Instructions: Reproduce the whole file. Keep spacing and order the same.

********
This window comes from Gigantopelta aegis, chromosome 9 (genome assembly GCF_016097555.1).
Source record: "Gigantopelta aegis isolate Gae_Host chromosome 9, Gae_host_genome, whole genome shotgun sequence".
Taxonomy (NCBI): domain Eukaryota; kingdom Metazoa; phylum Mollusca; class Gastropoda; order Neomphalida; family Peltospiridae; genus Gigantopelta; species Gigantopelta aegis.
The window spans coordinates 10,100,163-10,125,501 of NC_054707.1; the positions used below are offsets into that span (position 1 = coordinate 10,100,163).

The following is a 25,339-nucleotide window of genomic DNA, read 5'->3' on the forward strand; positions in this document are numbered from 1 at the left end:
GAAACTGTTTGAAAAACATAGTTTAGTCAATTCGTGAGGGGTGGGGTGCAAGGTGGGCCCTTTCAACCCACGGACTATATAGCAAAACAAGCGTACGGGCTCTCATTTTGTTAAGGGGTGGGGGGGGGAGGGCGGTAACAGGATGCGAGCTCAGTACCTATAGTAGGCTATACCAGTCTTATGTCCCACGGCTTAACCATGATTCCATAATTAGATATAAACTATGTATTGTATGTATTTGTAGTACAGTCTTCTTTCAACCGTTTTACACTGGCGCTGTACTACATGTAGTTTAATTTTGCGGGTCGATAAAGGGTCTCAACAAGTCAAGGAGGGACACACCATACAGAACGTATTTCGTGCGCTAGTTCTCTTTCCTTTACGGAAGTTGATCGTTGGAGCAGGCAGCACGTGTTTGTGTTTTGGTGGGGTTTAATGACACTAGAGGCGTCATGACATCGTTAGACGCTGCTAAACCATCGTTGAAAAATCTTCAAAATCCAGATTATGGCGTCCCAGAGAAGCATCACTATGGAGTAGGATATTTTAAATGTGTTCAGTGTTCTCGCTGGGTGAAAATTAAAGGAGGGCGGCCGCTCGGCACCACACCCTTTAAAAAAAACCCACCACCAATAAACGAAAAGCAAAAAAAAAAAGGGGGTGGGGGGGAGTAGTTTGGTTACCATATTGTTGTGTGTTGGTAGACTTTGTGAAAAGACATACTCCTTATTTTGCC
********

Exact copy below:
This window comes from Gigantopelta aegis, chromosome 9 (genome assembly GCF_016097555.1).
Source record: "Gigantopelta aegis isolate Gae_Host chromosome 9, Gae_host_genome, whole genome shotgun sequence".
Taxonomy (NCBI): domain Eukaryota; kingdom Metazoa; phylum Mollusca; class Gastropoda; order Neomphalida; family Peltospiridae; genus Gigantopelta; species Gigantopelta aegis.
The window spans coordinates 10,100,163-10,125,501 of NC_054707.1; the positions used below are offsets into that span (position 1 = coordinate 10,100,163).

The following is a 25,339-nucleotide window of genomic DNA, read 5'->3' on the forward strand; positions in this document are numbered from 1 at the left end:
GAAACTGTTTGAAAAACATAGTTTAGTCAATTCGTGAGGGGTGGGGTGCAAGGTGGGCCCTTTCAACCCACGGACTATATAGCAAAACAAGCGTACGGGCTCTCATTTTGTTAAGGGGTGGGGGGGGGAGGGCGGTAACAGGATGCGAGCTCAGTACCTATAGTAGGCTATACCAGTCTTATGTCCCACGGCTTAACCATGATTCCATAATTAGATATAAACTATGTATTGTATGTATTTGTAGTACAGTCTTCTTTCAACCGTTTTACACTGGCGCTGTACTACATGTAGTTTAATTTTGCGGGTCGATAAAGGGTCTCAACAAGTCAAGGAGGGACACACCATACAGAACGTATTTCGTGCGCTAGTTCTCTTTCCTTTACGGAAGTTGATCGTTGGAGCAGGCAGCACGTGTTTGTGTTTTGGTGGGGTTTAATGACACTAGAGGCGTCATGACATCGTTAGACGCTGCTAAACCATCGTTGAAAAATCTTCAAAATCCAGATTATGGCGTCCCAGAGAAGCATCACTATGGAGTAGGATATTTTAAATGTGTTCAGTGTTCTCGCTGGGTGAAAATTAAAGGAGGGCGGCCGCTCGGCACCACACCCTTTAAAAAAAACCCACCACCAATAAACGAAAAGCAAAAAAAAAAAGGGGGTGGGGGGGAGTAGTTTGGTTACCATATTGTTGTGTGTTGGTAGACTTTGTGAAAAGACATACTCCTTATTTTGCC